British Columbia

B.C. MLAs' expense accounts a mess says auditor general

B.C.'s auditor general has given a failing grade to the provincial legislature's management of its own $63-million-a-year budget.

MLAs get expenses paid without having to submit receipts

B.C.'s auditor general has given a failing grade to the provincial legislature’s management of its $63-million-a-year budget.

John Doyle says his audit of the past three fiscal years found the Speaker’s office, which controls the legislative assembly budget, does not produce financial statements, does not demand receipts for MLAs’ expense accounts and does not properly reconcile its bank balances.

Doyle did not mince words in his description of the legislature’s books.

The B.C. legislature has not got its own financial house in order, and hasn't had for years, says the auditor general. (Samuel Bufalini/CBC)

"The numbers did not make sense and were not supported by the evidence. So this isn't some esoteric discussion about accounting rules. This is basic bread and butter. Not good."

Doyle said most of the problems could have been avoided if the Speaker's office had implemented the recommendations the auditor general made about accounting five years ago.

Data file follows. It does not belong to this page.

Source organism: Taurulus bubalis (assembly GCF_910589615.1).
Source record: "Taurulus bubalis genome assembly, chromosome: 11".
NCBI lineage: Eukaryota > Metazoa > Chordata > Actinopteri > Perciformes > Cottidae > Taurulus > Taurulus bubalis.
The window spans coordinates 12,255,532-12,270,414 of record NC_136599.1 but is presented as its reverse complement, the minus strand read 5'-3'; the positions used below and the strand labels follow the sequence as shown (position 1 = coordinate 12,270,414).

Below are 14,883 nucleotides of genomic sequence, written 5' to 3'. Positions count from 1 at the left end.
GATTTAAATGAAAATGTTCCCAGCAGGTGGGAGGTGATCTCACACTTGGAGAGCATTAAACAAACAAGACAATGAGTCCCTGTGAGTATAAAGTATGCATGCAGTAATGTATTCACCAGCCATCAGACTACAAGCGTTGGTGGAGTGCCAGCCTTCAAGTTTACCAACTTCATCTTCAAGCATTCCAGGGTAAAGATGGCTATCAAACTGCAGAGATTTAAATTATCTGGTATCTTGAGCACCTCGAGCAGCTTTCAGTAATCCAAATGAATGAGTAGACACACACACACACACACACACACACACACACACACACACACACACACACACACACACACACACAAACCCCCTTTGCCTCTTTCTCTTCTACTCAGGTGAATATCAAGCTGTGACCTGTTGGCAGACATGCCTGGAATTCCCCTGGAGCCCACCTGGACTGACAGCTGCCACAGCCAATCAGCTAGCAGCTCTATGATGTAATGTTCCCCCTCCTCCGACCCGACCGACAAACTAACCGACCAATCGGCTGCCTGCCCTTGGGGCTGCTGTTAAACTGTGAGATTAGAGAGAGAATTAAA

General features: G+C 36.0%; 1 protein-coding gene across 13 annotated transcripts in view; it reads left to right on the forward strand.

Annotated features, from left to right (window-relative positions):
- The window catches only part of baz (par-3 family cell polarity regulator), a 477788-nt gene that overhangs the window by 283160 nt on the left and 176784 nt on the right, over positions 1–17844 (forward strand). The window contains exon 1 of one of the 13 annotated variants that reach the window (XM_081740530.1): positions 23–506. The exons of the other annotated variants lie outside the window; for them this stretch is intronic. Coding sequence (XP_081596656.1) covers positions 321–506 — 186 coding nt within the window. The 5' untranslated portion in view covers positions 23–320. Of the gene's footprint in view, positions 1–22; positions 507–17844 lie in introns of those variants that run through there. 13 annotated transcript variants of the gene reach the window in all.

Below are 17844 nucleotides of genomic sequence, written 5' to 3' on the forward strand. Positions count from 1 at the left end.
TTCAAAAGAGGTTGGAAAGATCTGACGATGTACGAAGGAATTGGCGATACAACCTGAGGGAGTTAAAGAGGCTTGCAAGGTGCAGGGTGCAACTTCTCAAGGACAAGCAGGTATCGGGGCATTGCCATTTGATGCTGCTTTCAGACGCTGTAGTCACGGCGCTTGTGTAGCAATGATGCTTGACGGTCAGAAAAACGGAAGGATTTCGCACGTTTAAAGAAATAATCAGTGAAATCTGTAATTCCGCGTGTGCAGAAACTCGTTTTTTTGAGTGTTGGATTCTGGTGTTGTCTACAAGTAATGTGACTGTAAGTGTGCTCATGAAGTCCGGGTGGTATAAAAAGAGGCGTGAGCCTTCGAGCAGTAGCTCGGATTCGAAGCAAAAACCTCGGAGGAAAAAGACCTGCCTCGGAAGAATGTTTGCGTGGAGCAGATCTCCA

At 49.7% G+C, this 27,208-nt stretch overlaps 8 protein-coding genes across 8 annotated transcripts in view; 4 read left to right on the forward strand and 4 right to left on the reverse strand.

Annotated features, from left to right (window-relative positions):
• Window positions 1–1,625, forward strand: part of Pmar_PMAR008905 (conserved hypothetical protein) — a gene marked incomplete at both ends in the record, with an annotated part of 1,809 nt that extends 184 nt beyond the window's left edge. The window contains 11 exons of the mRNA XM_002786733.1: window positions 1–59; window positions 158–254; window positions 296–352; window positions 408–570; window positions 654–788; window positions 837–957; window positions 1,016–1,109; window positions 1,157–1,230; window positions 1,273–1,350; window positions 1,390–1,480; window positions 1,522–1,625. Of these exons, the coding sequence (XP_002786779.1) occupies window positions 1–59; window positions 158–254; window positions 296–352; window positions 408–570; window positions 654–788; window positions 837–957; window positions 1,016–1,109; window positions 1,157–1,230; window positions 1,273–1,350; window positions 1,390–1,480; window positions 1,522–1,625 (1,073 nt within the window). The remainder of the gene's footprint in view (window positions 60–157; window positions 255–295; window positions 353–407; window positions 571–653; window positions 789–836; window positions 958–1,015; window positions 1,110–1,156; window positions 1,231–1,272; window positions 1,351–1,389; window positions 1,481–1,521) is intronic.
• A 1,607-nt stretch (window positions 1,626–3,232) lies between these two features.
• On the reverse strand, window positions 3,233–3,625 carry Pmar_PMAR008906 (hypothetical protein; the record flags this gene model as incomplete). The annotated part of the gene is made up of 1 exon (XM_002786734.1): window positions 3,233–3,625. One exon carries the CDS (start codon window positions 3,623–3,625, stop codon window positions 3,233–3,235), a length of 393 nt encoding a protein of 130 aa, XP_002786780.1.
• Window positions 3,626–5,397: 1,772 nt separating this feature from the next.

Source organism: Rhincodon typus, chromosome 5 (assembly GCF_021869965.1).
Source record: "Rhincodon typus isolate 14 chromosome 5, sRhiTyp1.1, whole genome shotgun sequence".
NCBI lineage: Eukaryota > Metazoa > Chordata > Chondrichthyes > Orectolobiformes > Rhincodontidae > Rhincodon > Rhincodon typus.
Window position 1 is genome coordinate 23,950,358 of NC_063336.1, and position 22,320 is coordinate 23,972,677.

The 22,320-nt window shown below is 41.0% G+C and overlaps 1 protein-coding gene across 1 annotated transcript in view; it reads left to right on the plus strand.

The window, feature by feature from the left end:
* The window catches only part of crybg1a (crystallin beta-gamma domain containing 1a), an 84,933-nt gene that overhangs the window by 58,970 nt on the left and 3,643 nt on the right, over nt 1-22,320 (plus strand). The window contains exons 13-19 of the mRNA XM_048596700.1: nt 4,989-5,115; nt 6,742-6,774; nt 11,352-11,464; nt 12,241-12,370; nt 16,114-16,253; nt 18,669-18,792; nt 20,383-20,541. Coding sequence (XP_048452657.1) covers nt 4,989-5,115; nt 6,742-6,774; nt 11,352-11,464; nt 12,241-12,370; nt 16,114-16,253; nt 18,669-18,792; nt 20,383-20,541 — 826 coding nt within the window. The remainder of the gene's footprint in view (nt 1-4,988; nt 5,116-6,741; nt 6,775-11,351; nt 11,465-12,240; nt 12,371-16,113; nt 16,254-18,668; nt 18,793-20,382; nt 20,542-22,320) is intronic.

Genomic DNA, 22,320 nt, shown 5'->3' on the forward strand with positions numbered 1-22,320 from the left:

NDP MLA John Horgan said he and his fellow politicians should be chastened by Doyle's report.

"I think this is an embarrassment for all members of the legislature. This isn't a partisan issue. This is an issue of our ability to manage our affairs. And I think the public, when they look at this, are going to shake their heads in disappointment, and that's a slight for all of us," Horgan said.

The scathing review comes a day after Doyle also panned Finance Minister Kevin Falcon's release of the latest public accounts, saying the government understated the deficit by $520 million.

Falcon disagreed with the assessment, saying B.C. has followed accounting practices used across North America and is on track to balancing its budget by 2013-2014.

Doyle has recommended the legislature take immediate steps to address the deficiencies he believes his office has identified.

With files from The Canadian Press